Why are some companies still struggling with safety while others have moved ahead dramatically? Why are some companies paying too much for workers’ compensation and having too many interruptions and losses from accidents, while others actually profit from safety? We can sum up a large part of the problem in two words.

Do you think those words are “Safety First”? No, that would put safety on a higher plane than the rest of the factors that you must manage to run your business. While it is important to consider safety early on in planning your work, there are two other words that you must understand if safety is to succeed in your company.

Two words paint the big picture, and they are possibly the most meaningful of all the concepts in safety management. These two words have been ringing loudly in the construction safety movement for decades: “Management Commitment.”

So, if it’s that easy and has been said for so long, why isn’t everybody doing it successfully? The problem is that no one has explained to most managers what Management Commitment means in terms of actions, goals and expectations, and measurement. Therefore, we have many company executives and owners that say, “I am committed to my employees’ safety,” “I don’t want anyone hurt on this job,” or “I have developed (or purchased) a safety program to show my commitment.” By saying they have commitment, or doing a few things that are required for safety, they feel they have arrived at a good or acceptable safety level.

The paradox is that virtually everyone is committed to safety, because the opposite of this would be “I don’t care if someone gets hurt” –and we know this is not true of any decent human. So, the dilemma is that we need to go beyond the word “commitment,” and beyond simply saying we are “committed,” and assure that our desire to have top safety performance is translated into actions in our company–actions that actually result in safety improvements and a long-lasting culture shift in our company. We must address safety the same way we would go after an improvement in quality, or introduce a new technique or a new product/installation technique to our supervisors and workers, or take on a new product line, or change our marketing style to attract new customers.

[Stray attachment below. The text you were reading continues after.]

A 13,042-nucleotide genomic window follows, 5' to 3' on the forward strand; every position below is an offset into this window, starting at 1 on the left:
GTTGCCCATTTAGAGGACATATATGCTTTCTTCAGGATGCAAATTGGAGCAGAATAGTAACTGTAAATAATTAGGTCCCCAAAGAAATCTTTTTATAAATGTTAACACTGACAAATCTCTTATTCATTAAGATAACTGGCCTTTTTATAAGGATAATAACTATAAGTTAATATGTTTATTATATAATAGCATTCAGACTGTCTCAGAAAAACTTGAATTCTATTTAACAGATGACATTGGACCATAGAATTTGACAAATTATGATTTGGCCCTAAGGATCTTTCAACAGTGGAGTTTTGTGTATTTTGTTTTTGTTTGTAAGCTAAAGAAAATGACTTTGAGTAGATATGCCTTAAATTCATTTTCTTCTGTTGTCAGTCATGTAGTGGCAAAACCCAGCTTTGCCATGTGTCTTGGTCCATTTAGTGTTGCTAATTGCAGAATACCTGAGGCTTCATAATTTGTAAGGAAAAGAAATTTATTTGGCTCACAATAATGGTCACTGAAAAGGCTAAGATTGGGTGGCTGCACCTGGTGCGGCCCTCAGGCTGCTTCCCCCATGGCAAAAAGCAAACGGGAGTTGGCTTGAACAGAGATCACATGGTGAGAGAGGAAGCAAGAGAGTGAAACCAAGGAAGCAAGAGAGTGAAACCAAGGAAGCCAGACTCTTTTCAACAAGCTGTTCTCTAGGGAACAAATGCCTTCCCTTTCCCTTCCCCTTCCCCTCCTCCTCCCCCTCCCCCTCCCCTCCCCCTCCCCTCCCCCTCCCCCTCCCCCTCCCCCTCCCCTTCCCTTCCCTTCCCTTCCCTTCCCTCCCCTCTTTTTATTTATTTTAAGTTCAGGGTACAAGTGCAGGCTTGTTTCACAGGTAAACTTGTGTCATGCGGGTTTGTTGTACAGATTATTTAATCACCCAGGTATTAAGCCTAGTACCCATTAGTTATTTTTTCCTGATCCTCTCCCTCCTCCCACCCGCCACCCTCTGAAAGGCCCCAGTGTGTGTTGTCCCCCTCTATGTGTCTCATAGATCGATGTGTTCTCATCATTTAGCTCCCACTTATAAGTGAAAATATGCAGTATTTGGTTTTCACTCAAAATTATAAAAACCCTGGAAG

Successful company executives know that Management Commitment must be translated into actions that are definable, measurable, are part of a corporate business plan, and are on par with their other commitments. This last point is likely the most compelling. It seems that we are all committed to the routine-, day-to-day-, and production-oriented parts of our company. We are committed to profits, quality, customer service, productivity, marketing, sales, risk management/risk avoidance, and other aspects. We spend time, money, and management resources getting information and training on installation techniques, new product knowledge, cost and scheduling systems, and methods to improve productivity. We invest in training and cultivating our supervision that oversees our production to insure profitability and customer satisfaction. We take days at a time to go to seminars and trade shows and conferences to learn about new products and new marketing opportunities. We buy the best tools and devices to enhance production. We have trained buyers and estimators and accountants, insurance specialists, and lawyers that we pay good money to insure that we can manage costs, and legal and contractual risk. We know it takes training and skill development and a serious investment in time to get workers up to speed on techniques to insure quality and productivity and customer satisfaction. Even though they cost money and effort, we desire to do these things, because we know it yields results.